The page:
The driverless golf club might be just around the corner …
The driverless car is already with us, and after losing to my neighbour for the third time in a row, it struck me that the driverless golf club might be just around the corner.
My thought pattern went thus: My neighbour has a basic rangefinder attached to his bag. Essentially, it measures the distance from where you are to the middle of the green. At our level of play this is really all you need. Don’t let anyone tell you different.
But I recently played with a couple of pros who never go anywhere without the binocular-type rangefinder, which zooms in on the flag and gives you an exact reading, to the centimetre. Apparently the latest technology will gauge wind speed and direction at the same time, and will calculate how the ground slopes. The major Tours regard this as cheating, but there is no fighting an idea whose time has come.
When I was in matric, for instance, pocket calculators had just become affordable for the masses. They were banned for my maths final, which didn’t matter, since only the son of the owner of the local Chinese takeaway owned one. But within three years, if you didn’t have one, the examiner gave you one!
As for rangefinders, in golfing terms they are a natural extension of the yardage book, a player and caddie aid that didn’t exist before the swinging Sixties.
Denis Hutchinson once told me he felt sorry for the generations that followed him, because they looked at the book instead of the scenery. Denis’ generation had no sprinkler heads with numbers on them, they used their eye and feel for the game.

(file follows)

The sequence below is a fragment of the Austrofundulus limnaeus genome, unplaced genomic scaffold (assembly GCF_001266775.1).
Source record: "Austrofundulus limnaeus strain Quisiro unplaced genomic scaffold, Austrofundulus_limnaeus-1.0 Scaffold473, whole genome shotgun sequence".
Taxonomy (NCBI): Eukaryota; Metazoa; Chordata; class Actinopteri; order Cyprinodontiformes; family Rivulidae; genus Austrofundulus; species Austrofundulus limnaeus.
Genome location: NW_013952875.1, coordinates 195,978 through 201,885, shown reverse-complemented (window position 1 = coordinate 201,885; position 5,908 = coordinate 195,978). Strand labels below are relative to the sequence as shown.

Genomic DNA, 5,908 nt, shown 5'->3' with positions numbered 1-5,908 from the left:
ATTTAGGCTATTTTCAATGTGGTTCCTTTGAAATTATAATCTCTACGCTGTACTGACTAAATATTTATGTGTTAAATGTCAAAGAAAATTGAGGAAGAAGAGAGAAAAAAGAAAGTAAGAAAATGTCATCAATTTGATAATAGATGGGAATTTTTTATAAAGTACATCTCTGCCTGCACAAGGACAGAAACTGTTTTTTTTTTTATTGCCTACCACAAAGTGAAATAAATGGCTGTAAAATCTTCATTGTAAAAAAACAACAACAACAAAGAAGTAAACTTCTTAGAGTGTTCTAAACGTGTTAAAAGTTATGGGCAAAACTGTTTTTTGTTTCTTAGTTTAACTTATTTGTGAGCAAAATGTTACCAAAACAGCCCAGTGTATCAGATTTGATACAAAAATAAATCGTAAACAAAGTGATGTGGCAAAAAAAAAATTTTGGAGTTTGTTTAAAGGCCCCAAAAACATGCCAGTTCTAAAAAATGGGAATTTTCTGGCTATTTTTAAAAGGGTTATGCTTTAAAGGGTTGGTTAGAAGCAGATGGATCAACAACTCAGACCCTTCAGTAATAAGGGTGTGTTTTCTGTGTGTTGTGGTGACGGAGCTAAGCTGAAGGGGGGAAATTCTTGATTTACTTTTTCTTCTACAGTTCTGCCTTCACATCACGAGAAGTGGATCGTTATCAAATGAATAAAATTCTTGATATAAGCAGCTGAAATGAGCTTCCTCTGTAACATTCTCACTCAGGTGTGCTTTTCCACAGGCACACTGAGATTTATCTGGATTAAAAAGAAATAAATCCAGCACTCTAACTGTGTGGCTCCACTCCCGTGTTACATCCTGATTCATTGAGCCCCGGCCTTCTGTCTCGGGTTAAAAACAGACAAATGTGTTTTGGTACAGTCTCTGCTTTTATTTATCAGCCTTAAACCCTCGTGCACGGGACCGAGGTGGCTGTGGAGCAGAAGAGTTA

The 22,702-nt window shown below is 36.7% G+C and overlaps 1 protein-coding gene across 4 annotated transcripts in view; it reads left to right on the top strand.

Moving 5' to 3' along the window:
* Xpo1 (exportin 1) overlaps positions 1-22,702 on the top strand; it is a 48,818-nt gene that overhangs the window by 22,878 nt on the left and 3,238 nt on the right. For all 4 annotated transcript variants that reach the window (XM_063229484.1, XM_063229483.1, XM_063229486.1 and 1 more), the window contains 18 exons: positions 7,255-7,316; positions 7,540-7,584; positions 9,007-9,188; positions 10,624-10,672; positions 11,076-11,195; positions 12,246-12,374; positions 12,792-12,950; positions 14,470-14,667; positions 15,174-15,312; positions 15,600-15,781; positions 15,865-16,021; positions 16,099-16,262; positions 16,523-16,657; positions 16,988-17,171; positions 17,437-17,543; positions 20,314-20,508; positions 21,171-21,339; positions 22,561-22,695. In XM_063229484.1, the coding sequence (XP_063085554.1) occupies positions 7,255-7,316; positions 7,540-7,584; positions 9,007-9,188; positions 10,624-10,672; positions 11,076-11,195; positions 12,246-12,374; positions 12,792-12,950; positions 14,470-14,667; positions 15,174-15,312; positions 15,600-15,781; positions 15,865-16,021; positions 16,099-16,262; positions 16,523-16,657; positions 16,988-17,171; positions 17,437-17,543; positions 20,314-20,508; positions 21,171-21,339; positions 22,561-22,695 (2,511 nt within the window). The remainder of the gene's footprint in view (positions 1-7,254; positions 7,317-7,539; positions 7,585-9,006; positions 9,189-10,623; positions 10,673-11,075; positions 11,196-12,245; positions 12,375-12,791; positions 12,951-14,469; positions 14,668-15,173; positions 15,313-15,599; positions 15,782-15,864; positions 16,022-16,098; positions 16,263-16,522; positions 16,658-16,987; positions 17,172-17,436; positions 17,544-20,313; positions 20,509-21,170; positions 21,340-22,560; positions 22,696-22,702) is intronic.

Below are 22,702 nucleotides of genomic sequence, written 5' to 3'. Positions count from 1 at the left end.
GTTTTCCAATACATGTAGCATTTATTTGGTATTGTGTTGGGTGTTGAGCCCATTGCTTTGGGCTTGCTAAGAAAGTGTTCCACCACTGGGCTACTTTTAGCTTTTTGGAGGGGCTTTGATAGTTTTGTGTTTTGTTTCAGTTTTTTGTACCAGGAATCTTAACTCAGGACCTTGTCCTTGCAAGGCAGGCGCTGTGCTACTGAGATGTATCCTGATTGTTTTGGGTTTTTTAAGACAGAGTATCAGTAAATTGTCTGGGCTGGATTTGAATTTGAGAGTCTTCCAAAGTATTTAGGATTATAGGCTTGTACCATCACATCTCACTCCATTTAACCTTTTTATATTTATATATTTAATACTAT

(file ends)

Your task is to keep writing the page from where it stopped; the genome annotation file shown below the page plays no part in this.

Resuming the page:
And yet, like the pocket calculator, the yardage book went from being a novelty to an essential within five years. And yes, there were those who felt it was cheating. Plus ça change, plus c’est la même chose, as the French have it.
So I am willing to bet that before 2020, the major Tours will have approved the use of rangefinders and the next generation will wonder what all the fuss was about. After all, is there anything in sport quite as annoying as watching a caddie pace 87 metres to the green and back again, just to assure his employer that the yardage book is not lying?
And let’s not forget that all the pre-knowledge in the world is worthless if you put a bad swing on it. And how well we talentless chasers of the dimpled ball know the feeling of playing against someone who spends five minutes gauging wind speed, ground conditions and yardage, and then tops it 10m into the dam.
But it struck me that the Luddites kicking against the pricks of technology are trying to save us from ourselves. For in the age of the driverless car, who is to say that one day we will not walk the fairways as mere spectators, with golf clubs that swing themselves. It would reduce a round of golf to little more than a 3D computer game.
Imagine a time when we can all swing like Ben Hogan and putt like Gary Player, thanks to the virtual reality Golf-Club-Swingmatic™ – all you have to do is hold on.
Speaking as a traditionalist and a bad golfer, I can’t wait.